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Topic: Tips for starting to build a resume  (Read 1746 times)

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Offline hayhay33

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Tips for starting to build a resume
« on: November 18, 2013, 03:35:58 PM »
I'm a freshmen undergrad and have not done any research or worked in a lab. I feel far behind where I should be if I want to get into a really good grad school. Do you have any tips or encouragement to what I should be doing at this point to develop good experience?

I already feel overwhelmed planning for the future. All my semesters will consist of at least 18 credits for me to finish my two degrees on time. Along with intensive courses over this next summer and studying abroad next summer.  I'm planning on getting a BS in Chemistry and Physics and then moving on somehow to further my education...

How do I find the time to do research or work in a lab?

Offline Corribus

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Re: Tips for starting to build a resume
« Reply #1 on: November 19, 2013, 11:03:41 AM »
One: calm down. You're a freshman. You have plenty of time.  At this point, laying a knowledge foundation is most important. Focus on your grades and coursework while you're taking classes.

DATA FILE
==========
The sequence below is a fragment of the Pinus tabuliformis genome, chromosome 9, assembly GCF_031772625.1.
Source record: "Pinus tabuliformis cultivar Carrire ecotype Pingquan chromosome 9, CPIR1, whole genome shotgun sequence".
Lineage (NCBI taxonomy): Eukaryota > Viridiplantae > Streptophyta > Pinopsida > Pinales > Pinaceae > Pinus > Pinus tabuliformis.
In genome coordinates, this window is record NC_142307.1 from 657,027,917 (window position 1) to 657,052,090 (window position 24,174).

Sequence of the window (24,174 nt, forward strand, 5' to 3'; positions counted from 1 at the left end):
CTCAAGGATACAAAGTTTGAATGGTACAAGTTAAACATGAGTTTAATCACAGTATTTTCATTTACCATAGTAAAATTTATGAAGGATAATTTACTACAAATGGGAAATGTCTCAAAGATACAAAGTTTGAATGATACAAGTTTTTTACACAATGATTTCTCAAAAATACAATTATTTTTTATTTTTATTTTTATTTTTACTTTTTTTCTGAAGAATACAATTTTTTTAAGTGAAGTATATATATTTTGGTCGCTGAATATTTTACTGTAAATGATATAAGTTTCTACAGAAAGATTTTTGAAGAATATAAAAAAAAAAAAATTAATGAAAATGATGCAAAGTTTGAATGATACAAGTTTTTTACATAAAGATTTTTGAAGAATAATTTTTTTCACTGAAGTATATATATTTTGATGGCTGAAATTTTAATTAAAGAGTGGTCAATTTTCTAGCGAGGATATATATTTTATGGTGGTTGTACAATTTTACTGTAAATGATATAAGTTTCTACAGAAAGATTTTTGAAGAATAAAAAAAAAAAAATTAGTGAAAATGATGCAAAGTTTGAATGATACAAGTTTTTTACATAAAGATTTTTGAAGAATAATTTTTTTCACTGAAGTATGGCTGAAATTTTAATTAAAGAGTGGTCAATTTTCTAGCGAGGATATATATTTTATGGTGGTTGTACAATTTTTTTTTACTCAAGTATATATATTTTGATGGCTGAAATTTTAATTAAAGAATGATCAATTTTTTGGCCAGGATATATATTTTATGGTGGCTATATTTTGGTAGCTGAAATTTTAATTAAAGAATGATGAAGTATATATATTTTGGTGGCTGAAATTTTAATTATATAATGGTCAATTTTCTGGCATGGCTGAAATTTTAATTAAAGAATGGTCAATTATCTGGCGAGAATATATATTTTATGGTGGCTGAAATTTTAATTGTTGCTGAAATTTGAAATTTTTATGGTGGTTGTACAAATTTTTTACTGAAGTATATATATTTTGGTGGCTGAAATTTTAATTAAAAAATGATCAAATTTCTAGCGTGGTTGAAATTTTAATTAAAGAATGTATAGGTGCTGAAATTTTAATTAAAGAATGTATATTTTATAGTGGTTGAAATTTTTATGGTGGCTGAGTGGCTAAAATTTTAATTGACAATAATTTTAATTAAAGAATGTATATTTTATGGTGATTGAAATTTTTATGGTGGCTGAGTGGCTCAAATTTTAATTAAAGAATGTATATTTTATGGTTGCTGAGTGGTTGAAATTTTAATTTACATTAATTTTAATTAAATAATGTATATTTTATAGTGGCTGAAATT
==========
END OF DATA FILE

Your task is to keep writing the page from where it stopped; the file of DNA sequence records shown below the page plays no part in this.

Two: Over the summer try to find a job that has something to do with science.  It doesn't need to be in a university lab or even a research position.  If you want to stay in your home town, see if your local hospital has summer internships for premeds - even if you aren't thinking about being premed, they still look great on your CV and graduate schools will like it.  (This is what I did, by the way, as a freshman - my local hospital had summer internships.  I followed some doctors around and even spent a month doing research in the hospital's research division. Nothing fancy, but it was a great experience.) Are there any industries nearby that have a research division? Many of them also hire summer help.  You'll probably just be scrubbing dishes or something menial like that, but it's still good to have the experience of working in a lab.  As you get closer to your junior year, you should think about staying at your university/college and working in a lab there.

Three: Most chemistry curricula include independent study as an option, where you can work in a lab as a "course".  Often this labwork can extend into the summer as a job, killing two birds with one stone.  Definitely you'll want to do this.

Four: If you have spare time, offer to tutor.  Some universities have structured programs, or you can just put fliers up and do it independently.  This might not be a realistic possibility until you're at least a sophomore, but again it's something useful to put on your grad school application.
What men are poets who can speak of Jupiter if he were like a man, but if he is an immense spinning sphere of methane and ammonia must be silent?  - Richard P. Feynman

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